UN Member States will elect five new members of the Security Council today. These elections are to replace five countries who are rotating out of the Security Council next year when their two year term as non-permanent members expire. (For those unaware, the Security Council is the supreme decision making body at the UN. It is composed of five permanent,veto wielding members–the USA, UK, France, China and Russia–and ten countries from around the world who serve for two year terms.)

These elections are a big deal at the UN, and for international diplomacy more broadly.

The ten permanent seats are allocated to UN member states along the principle of equitable geographic distribution, meaning regions are represented based on the number of countries in their regions. Africa has three seats; Europe has two, etc. In today’s election there is one seat opening up for Africa; one for Asia, two for Europe, and one for Latin America.  To be elected, a country needs the support of two thirds of the 193 members of the General Assembly.

Sometimes regions collude amongst themselves to present an equal number of countries are there are seats available, so the vote at the General Assembly becomes a rubber stamp. The Africa group often conducts itself this way, and this time is no different: Ethiopia is the only African candidate for the African seat. Likewise, Bolivia is the only candidate for the Latin America seat. But there are still two hotly contested elections: between Thailand and Kazakhstan for one Asian seat; and between Sweden, the Netherlands and Italy for the two European seats.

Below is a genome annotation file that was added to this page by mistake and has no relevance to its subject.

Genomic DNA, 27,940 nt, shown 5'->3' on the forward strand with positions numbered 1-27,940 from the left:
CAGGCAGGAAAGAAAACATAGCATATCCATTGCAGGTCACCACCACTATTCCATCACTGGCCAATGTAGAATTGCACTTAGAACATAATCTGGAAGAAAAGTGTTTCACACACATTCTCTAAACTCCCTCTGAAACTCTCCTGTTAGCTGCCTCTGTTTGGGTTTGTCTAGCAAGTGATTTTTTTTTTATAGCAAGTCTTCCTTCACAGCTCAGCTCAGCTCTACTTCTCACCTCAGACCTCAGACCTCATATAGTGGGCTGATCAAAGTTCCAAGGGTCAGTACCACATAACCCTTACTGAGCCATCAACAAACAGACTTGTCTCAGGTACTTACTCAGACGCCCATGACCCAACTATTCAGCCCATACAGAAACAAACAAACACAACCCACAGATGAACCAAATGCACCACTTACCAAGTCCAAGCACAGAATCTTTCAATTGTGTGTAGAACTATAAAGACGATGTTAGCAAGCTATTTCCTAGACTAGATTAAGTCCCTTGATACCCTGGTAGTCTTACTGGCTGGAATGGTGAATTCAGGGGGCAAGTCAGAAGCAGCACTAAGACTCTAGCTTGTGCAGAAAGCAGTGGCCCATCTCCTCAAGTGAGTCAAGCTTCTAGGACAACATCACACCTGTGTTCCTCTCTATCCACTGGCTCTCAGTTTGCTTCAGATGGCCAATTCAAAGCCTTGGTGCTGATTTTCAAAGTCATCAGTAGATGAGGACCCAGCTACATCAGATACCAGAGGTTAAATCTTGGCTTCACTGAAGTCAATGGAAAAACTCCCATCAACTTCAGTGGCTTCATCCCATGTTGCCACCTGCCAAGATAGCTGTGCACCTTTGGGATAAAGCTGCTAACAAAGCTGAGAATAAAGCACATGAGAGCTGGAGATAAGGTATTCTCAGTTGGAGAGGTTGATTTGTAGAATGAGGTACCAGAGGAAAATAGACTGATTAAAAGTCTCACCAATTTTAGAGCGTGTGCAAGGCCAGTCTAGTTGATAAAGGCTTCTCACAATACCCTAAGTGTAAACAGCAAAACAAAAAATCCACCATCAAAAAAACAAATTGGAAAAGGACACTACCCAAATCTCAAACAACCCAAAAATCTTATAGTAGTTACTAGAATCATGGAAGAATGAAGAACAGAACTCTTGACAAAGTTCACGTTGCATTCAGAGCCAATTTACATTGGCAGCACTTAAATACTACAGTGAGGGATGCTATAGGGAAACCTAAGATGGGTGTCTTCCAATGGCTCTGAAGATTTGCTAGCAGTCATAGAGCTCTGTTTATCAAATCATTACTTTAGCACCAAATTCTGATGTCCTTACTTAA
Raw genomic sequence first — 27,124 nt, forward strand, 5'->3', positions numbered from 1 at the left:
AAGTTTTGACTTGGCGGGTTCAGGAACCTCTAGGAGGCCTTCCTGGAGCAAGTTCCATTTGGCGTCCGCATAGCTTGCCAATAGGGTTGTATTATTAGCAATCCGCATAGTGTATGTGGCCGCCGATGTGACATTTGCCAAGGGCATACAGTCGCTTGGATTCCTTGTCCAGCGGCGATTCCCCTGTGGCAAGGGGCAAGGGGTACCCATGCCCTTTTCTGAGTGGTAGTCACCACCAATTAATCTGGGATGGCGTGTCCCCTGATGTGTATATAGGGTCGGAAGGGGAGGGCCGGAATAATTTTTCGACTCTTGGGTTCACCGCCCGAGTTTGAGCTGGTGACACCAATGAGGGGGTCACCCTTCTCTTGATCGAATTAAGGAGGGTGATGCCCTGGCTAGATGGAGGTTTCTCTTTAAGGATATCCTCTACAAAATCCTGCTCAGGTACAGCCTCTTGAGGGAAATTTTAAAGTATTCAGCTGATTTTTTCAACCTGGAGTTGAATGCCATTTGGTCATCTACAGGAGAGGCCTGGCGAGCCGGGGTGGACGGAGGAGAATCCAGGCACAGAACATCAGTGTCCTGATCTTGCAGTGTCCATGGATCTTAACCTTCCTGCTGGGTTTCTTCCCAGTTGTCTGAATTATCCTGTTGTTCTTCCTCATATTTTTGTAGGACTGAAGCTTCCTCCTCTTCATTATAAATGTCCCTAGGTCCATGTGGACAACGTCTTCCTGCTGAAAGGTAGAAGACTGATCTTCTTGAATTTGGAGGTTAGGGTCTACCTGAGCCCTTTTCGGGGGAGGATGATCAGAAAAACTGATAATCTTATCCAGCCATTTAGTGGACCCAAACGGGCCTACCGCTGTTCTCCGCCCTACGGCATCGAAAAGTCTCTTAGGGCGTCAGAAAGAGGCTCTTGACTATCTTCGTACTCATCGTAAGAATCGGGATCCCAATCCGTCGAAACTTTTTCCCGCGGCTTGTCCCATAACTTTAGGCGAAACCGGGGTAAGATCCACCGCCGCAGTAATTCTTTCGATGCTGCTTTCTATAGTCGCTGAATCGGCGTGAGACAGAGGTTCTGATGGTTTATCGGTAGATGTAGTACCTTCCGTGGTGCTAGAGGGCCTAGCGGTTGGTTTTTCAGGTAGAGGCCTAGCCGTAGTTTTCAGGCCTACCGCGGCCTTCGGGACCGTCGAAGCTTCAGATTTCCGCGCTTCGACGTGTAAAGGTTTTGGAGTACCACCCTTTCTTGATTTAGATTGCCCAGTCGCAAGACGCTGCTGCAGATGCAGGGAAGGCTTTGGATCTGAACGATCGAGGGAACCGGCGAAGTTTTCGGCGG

The stakes are high.

Being a permanent member of the Security Council gives smaller countries (and sometimes, not so small countries) a degree of clout in the international system. Even though they do not hold a veto, their votes can sometimes be extremely consequential. That’s because much of the Security Council work is done by consensus–that is, all 15 members must agree for certain actions to be taken. Also, the presidency of the Security Council is a position that rotates monthly between all members, and countries often use the presidency to push national priorities at the UN. Finally, even in situations where a veto may be cast, the non-permanent members votes count; any decision taken by the Council needs 9 affirmative votes and no veto. If a permanent member of the council wants to avoid casting a potentially embarrassing veto, it needs to convince eight other countries to vote against or abstain from the measure.

In short, these elections matter. And they are happening today. You can watch the proceedings via UN Webcast.

UPDATE: Sweden, Bolivia, Ethiopia and Kazakhstan have won seats. After two rounds of voting, Italy and the Netherlands are still vying for one seat.

UPDATE 2: After five rounds of voting, neither Italy nor the Netherlands secured the requisite two thirds majority to win the last remaining seat open to the Europeans. So, they went dutch. In an agreement, the countries decided to split the two year term, one year each. Diplomacy!  

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